Housing counseling or mortgage relief programs rank last at 13%.
And a top reason why borrowers continue to be intimidated by the prospect of facing their lender-servicers is fear they will be taken advantage of.
At 50%, the largest percentage of the respondents would first seek help from family or friends indicating that despite certain progress in reaching out to distressed homeowners, more efficient efforts appear to be necessary.
An astonishing 63% of those who sought help did so when one to three months behind on their mortgage payments, while 22% did so when they were four to six months behind, while 4% were seven or more months behind before they sought help.
Survey participants expressed concern about the resources and options for mortgage assistance available. Scams and fraudulent services topped the list for 53% of those surveyed, followed by fear that assistance cost would be unaffordable at 51%.
Another concern that has been a staple for the mortgage industry for decades is a borrower’s ability to understand the mortgage lending process. At 45%, almost half find the process confusing and are afraid they would choose “a solution they did not fully understand.”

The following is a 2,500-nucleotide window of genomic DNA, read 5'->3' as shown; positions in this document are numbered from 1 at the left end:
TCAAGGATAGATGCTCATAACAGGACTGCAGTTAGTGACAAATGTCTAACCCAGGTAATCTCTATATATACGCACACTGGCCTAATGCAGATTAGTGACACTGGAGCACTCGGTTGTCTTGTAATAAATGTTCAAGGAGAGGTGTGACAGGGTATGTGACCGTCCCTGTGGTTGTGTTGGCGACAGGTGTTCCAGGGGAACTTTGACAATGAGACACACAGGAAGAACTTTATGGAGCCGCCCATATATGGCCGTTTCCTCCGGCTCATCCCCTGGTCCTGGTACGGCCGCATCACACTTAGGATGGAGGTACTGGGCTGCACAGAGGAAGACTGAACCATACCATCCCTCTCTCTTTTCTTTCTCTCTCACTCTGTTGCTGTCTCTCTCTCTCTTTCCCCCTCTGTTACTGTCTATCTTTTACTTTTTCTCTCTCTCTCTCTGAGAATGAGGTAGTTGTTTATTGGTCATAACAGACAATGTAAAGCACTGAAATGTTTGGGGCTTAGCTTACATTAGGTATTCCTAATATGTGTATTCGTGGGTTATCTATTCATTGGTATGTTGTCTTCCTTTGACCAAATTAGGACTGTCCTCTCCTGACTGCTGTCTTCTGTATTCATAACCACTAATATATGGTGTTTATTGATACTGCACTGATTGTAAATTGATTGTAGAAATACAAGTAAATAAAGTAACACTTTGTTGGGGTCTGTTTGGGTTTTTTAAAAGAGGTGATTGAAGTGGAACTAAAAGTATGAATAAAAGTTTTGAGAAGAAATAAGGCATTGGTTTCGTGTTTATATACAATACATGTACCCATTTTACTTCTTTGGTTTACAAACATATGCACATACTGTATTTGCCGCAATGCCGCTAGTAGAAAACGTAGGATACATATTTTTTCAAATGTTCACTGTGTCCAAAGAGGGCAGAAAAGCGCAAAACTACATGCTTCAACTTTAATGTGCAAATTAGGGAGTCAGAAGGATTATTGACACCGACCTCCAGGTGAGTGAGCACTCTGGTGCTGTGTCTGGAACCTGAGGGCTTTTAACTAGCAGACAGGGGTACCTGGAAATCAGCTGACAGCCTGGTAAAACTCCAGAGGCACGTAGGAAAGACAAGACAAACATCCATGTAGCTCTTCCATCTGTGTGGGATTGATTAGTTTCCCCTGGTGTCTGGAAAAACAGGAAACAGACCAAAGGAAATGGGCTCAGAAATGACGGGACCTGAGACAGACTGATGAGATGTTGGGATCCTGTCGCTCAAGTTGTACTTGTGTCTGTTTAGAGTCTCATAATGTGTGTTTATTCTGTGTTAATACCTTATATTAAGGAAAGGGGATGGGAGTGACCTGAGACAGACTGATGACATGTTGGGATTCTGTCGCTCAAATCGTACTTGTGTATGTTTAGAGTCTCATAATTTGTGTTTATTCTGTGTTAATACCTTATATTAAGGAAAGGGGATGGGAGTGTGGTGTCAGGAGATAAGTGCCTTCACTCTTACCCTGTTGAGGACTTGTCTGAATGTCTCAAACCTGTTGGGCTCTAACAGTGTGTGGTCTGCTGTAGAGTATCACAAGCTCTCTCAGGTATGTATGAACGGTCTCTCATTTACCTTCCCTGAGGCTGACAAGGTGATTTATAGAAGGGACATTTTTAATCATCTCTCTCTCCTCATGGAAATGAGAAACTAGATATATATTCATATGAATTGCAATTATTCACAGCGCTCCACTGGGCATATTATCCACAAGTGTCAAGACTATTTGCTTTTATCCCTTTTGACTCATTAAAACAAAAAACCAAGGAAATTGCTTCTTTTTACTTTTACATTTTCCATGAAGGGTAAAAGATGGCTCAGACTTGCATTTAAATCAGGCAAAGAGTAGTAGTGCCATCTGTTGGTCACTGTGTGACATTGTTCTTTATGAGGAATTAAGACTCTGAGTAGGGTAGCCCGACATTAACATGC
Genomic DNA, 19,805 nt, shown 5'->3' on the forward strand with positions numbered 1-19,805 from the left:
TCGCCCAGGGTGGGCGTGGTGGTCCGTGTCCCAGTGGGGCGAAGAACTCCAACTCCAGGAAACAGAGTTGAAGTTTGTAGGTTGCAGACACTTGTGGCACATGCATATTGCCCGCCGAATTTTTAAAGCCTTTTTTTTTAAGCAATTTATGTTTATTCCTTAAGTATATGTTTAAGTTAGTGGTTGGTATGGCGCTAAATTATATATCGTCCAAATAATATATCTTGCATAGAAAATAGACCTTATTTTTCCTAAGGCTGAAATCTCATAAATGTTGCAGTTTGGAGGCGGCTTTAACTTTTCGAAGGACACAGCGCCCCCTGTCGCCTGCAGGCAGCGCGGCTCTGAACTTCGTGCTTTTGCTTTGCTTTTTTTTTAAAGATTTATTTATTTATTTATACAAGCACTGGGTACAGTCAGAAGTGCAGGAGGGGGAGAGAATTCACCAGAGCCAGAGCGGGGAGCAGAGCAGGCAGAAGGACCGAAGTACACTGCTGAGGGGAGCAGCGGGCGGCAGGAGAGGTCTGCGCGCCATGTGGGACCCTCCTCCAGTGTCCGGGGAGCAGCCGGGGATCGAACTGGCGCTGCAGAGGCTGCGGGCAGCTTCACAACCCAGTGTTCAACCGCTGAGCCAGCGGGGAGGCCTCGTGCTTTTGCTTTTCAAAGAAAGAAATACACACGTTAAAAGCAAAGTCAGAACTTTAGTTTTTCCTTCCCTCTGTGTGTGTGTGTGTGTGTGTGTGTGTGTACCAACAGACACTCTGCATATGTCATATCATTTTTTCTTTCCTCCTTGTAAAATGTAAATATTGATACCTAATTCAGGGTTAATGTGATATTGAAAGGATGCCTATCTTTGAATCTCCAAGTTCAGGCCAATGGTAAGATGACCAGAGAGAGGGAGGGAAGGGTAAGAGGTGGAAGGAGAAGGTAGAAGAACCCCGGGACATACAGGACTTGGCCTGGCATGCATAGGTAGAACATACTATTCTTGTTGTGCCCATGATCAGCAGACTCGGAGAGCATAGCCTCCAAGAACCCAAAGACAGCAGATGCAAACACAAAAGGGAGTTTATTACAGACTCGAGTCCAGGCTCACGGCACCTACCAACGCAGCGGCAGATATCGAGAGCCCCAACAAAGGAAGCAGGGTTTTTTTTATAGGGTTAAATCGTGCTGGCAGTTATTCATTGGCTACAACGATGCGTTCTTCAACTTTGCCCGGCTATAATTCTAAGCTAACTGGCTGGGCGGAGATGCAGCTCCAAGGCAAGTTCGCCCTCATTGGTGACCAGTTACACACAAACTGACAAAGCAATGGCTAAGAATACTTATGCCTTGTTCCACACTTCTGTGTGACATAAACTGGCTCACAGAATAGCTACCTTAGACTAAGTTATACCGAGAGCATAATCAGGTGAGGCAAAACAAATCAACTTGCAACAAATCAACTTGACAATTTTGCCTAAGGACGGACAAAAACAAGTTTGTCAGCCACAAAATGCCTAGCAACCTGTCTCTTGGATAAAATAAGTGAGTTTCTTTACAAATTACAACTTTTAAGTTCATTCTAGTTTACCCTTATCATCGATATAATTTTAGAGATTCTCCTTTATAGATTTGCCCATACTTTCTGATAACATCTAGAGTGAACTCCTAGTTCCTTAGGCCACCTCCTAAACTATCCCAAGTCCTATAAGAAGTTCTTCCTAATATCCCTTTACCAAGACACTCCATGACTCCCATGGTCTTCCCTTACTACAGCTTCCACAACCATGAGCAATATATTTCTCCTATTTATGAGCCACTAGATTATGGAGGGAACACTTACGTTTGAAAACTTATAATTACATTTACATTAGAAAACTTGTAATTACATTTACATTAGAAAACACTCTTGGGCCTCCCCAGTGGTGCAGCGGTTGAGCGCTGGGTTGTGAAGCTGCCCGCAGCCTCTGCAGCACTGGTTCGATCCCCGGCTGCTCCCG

One’s financial wellbeing plays a crucial role. Up to 57% of the survey participants said they would seek help only after a job loss, 35% if they knew they would miss at least one mortgage payment and 27% if they already had missed one mortgage payment.
The national nonprofit that since 1958 has been providing full-service credit-counseling and debt management assistance by appointment in its branch offices and 24/7 by telephone and Internet said the goal was to inquire “how homeowners would act if they were struggling with mortgage payments.”
These concerns are real and worth considering, said Jo Kerstetter, MMI’s vice president of education and community relations, since millions of homeowners still face possible foreclosure and need to be aware of the fact that free, quality help is available from HUD-certified housing counselors nationwide.